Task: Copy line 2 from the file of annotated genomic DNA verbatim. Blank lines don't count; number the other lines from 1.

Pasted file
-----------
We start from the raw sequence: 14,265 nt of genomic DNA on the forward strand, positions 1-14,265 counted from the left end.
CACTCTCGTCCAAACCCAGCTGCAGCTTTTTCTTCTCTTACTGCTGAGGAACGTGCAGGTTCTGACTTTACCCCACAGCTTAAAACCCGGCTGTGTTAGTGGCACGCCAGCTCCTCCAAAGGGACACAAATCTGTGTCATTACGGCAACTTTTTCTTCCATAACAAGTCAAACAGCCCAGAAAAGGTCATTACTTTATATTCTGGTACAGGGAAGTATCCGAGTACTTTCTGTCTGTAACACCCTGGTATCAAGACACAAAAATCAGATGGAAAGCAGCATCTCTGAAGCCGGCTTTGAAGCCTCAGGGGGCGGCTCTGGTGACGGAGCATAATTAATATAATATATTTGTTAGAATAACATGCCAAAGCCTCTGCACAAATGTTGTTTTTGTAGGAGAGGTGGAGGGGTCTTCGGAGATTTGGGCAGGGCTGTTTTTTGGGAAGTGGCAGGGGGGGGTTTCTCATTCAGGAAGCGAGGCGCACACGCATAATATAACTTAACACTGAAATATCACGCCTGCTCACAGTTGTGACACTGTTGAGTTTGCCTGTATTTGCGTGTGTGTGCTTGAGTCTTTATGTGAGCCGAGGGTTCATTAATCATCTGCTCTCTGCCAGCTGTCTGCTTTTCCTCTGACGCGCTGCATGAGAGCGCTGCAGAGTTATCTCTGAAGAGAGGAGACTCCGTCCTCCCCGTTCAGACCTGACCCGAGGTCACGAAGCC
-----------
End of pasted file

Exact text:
CACTCTCGTCCAAACCCAGCTGCAGCTTTTTCTTCTCTTACTGCTGAGGAACGTGCAGGTTCTGACTTTACCCCACAGCTTAAAACCCGGCTGTGTTAGTGGCACGCCAGCTCCTCCAAAGGGACACAAATCTGTGTCATTACGGCAACTTTTTCTTCCATAACAAGTCAAACAGCCCAGAAAAGGTCATTACTTTATATTCTGGTACAGGGAAGTATCCGAGTACTTTCTGTCTGTAACACCCTGGTATCAAGACACAAAAATCAGATGGAAAGCAGCATCTCTGAAGCCGGCTTTGAAGCCTCAGGGGGCGGCTCTGGTGACGGAGCATAATTAATATAATATATTTGTTAGAATAACATGCCAAAGCCTCTGCACAAATGTTGTTTTTGTAGGAGAGGTGGAGGGGTCTTCGGAGATTTGGGCAGGGCTGTTTTTTGGGAAGTGGCAGGGGGGGGTTTCTCATTCAGGAAGCGAGGCGCACACGCATAATATAACTTAACACTGAAATATCACGCCTGCTCACAGTTGTGACACTGTTGAGTTTGCCTGTATTTGCGTGTGTGTGCTTGAGTCTTTATGTGAGCCGAGGGTTCATTAATCATCTGCTCTCTGCCAGCTGTCTGCTTTTCCTCTGACGCGCTGCATGAGAGCGCTGCAGAGTTATCTCTGAAGAGAGGAGACTCCGTCCTCCCCGTTCAGACCTGACCCGAGGTCACGAAGCC